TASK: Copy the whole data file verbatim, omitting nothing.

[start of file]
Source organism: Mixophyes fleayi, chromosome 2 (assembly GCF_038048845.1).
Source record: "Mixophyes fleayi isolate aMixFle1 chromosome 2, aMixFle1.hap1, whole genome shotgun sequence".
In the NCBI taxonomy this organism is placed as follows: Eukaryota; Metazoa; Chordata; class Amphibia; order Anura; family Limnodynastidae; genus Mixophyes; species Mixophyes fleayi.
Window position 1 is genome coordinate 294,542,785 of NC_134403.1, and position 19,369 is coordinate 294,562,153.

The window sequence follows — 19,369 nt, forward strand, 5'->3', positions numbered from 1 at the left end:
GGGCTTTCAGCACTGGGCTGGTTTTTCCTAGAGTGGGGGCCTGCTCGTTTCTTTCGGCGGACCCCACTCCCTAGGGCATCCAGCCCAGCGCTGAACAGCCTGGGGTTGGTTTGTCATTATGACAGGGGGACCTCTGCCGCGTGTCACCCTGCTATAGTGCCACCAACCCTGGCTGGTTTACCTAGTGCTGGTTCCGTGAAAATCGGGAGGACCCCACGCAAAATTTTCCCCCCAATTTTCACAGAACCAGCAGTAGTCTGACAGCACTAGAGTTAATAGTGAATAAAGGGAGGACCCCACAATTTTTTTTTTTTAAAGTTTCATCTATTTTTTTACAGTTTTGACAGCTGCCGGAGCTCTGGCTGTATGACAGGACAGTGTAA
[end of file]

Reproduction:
Source organism: Mixophyes fleayi, chromosome 2 (assembly GCF_038048845.1).
Source record: "Mixophyes fleayi isolate aMixFle1 chromosome 2, aMixFle1.hap1, whole genome shotgun sequence".
In the NCBI taxonomy this organism is placed as follows: Eukaryota; Metazoa; Chordata; class Amphibia; order Anura; family Limnodynastidae; genus Mixophyes; species Mixophyes fleayi.
Window position 1 is genome coordinate 294,542,785 of NC_134403.1, and position 19,369 is coordinate 294,562,153.

The window sequence follows — 19,369 nt, forward strand, 5'->3', positions numbered from 1 at the left end:
GGGCTTTCAGCACTGGGCTGGTTTTTCCTAGAGTGGGGGCCTGCTCGTTTCTTTCGGCGGACCCCACTCCCTAGGGCATCCAGCCCAGCGCTGAACAGCCTGGGGTTGGTTTGTCATTATGACAGGGGGACCTCTGCCGCGTGTCACCCTGCTATAGTGCCACCAACCCTGGCTGGTTTACCTAGTGCTGGTTCCGTGAAAATCGGGAGGACCCCACGCAAAATTTTCCCCCCAATTTTCACAGAACCAGCAGTAGTCTGACAGCACTAGAGTTAATAGTGAATAAAGGGAGGACCCCACAATTTTTTTTTTTTAAAGTTTCATCTATTTTTTTACAGTTTTGACAGCTGCCGGAGCTCTGGCTGTATGACAGGACAGTGTAA